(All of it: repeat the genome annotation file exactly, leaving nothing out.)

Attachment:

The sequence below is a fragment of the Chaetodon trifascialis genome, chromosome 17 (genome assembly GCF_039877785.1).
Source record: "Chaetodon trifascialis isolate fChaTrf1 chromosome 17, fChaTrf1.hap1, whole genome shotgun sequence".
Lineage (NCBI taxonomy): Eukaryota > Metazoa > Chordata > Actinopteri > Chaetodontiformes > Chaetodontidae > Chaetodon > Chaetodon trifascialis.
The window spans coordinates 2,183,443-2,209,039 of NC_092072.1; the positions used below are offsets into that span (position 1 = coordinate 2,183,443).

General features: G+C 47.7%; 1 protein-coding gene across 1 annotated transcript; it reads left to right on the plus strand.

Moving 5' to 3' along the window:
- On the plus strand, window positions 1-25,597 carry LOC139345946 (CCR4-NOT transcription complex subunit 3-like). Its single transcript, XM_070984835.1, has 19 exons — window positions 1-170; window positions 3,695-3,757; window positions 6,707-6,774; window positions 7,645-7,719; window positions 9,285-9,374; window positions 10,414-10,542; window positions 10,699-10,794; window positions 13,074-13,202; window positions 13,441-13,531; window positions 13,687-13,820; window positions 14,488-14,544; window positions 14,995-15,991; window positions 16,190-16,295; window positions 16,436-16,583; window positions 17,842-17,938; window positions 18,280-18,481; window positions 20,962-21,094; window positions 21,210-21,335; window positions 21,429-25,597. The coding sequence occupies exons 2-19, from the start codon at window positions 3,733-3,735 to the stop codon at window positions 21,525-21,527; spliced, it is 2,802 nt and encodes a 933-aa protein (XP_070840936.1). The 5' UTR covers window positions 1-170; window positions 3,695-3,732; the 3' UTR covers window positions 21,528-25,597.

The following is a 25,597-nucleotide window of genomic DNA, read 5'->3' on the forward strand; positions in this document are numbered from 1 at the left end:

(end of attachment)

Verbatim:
The sequence below is a fragment of the Chaetodon trifascialis genome, chromosome 17 (genome assembly GCF_039877785.1).
Source record: "Chaetodon trifascialis isolate fChaTrf1 chromosome 17, fChaTrf1.hap1, whole genome shotgun sequence".
Lineage (NCBI taxonomy): Eukaryota > Metazoa > Chordata > Actinopteri > Chaetodontiformes > Chaetodontidae > Chaetodon > Chaetodon trifascialis.
The window spans coordinates 2,183,443-2,209,039 of NC_092072.1; the positions used below are offsets into that span (position 1 = coordinate 2,183,443).

General features: G+C 47.7%; 1 protein-coding gene across 1 annotated transcript; it reads left to right on the plus strand.

Moving 5' to 3' along the window:
- On the plus strand, window positions 1-25,597 carry LOC139345946 (CCR4-NOT transcription complex subunit 3-like). Its single transcript, XM_070984835.1, has 19 exons — window positions 1-170; window positions 3,695-3,757; window positions 6,707-6,774; window positions 7,645-7,719; window positions 9,285-9,374; window positions 10,414-10,542; window positions 10,699-10,794; window positions 13,074-13,202; window positions 13,441-13,531; window positions 13,687-13,820; window positions 14,488-14,544; window positions 14,995-15,991; window positions 16,190-16,295; window positions 16,436-16,583; window positions 17,842-17,938; window positions 18,280-18,481; window positions 20,962-21,094; window positions 21,210-21,335; window positions 21,429-25,597. The coding sequence occupies exons 2-19, from the start codon at window positions 3,733-3,735 to the stop codon at window positions 21,525-21,527; spliced, it is 2,802 nt and encodes a 933-aa protein (XP_070840936.1). The 5' UTR covers window positions 1-170; window positions 3,695-3,732; the 3' UTR covers window positions 21,528-25,597.

The following is a 25,597-nucleotide window of genomic DNA, read 5'->3' on the forward strand; positions in this document are numbered from 1 at the left end: